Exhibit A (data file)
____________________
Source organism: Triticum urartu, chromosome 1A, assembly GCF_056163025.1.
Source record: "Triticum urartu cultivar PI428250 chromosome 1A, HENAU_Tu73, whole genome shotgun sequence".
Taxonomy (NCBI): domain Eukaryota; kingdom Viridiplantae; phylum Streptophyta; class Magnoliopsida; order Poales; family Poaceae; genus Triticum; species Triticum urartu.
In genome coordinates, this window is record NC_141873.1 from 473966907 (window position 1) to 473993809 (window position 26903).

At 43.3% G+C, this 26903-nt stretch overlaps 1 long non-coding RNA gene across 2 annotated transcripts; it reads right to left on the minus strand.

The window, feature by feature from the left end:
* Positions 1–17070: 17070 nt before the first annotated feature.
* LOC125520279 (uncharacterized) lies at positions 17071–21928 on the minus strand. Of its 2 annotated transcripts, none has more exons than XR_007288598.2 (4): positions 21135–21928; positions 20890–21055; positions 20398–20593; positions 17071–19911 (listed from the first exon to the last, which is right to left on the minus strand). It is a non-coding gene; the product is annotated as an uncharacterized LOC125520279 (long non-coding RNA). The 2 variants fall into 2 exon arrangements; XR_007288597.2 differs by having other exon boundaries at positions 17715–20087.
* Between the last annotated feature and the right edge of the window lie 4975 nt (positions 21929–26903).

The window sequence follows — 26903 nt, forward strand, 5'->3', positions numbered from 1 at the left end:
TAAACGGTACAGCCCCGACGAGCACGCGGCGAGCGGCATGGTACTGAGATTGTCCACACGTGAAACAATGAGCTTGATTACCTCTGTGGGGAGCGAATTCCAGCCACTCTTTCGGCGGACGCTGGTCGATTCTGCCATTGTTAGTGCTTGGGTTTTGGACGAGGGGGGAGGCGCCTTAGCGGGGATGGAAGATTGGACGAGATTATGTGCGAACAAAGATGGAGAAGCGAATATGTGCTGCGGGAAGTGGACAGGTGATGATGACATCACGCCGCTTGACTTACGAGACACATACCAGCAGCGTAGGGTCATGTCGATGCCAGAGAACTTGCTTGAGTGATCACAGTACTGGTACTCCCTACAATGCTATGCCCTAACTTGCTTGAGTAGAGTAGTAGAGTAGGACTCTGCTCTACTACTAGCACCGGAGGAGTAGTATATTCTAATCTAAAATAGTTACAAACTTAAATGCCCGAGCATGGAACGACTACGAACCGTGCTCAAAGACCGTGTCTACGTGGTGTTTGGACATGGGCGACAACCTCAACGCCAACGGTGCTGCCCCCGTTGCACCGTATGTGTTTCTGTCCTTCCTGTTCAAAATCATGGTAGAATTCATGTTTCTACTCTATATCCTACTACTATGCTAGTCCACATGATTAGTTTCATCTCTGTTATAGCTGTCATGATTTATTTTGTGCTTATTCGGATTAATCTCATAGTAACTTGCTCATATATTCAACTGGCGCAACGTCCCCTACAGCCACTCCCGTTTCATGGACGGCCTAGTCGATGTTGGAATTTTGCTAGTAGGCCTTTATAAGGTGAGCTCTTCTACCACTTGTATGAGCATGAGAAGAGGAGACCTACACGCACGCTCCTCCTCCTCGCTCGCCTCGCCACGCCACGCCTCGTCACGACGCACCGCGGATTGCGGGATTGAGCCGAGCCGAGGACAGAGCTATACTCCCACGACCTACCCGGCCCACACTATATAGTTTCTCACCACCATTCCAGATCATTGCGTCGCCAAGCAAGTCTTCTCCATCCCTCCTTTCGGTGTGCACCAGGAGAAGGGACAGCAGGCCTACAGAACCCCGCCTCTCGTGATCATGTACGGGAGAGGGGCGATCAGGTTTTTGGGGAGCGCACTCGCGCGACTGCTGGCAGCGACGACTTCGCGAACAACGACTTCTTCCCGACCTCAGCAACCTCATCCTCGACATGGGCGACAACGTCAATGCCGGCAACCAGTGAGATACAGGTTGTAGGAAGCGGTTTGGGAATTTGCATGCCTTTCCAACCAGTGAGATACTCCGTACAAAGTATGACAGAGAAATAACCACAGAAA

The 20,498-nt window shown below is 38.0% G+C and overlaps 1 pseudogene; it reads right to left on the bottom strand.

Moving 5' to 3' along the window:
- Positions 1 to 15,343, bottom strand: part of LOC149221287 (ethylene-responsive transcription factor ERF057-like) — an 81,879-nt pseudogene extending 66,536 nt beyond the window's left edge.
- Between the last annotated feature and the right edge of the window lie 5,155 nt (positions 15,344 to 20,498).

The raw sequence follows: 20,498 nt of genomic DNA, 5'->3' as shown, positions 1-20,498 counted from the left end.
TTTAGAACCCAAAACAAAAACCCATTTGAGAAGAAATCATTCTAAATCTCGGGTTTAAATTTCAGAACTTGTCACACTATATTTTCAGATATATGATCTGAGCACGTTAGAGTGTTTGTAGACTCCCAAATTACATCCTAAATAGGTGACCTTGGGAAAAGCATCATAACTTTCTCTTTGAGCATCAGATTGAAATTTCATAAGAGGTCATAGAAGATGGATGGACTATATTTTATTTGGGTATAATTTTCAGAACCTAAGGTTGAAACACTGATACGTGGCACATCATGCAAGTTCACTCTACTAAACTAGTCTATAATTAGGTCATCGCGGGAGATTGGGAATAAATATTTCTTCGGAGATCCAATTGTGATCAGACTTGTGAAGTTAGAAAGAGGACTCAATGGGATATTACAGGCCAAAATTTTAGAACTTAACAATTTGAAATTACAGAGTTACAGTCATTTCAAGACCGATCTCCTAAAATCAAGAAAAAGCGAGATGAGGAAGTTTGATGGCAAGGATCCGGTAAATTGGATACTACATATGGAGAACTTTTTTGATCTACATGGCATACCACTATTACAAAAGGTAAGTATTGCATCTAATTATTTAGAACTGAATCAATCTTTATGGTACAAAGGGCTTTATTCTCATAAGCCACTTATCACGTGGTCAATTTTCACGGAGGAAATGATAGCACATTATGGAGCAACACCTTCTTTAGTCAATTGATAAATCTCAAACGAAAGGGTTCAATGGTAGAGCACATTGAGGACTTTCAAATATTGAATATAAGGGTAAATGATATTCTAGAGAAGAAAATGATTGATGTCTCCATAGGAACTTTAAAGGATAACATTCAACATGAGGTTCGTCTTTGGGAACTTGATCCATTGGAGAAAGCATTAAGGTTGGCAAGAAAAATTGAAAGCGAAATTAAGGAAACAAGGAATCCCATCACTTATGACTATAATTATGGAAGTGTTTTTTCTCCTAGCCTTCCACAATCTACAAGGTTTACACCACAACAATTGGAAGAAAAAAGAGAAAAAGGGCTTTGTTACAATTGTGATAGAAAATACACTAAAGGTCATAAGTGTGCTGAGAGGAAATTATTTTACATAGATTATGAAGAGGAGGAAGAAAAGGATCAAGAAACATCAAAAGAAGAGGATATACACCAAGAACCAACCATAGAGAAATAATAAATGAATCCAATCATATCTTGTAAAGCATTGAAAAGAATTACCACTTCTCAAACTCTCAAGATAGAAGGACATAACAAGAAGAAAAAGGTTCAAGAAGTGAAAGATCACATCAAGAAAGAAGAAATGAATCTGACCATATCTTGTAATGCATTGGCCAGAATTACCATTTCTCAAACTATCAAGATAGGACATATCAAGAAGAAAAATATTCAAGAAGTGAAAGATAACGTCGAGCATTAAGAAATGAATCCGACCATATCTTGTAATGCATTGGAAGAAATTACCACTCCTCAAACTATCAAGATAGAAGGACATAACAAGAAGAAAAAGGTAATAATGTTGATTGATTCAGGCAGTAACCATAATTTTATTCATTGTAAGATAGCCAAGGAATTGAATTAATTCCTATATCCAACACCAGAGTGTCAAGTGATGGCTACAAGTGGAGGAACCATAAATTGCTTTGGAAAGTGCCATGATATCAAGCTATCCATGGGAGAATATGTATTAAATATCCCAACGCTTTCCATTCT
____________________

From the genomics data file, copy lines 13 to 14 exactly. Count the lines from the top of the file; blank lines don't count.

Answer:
Moving 5' to 3' along the window:
- Positions 1 to 15,343, bottom strand: part of LOC149221287 (ethylene-responsive transcription factor ERF057-like) — an 81,879-nt pseudogene extending 66,536 nt beyond the window's left edge.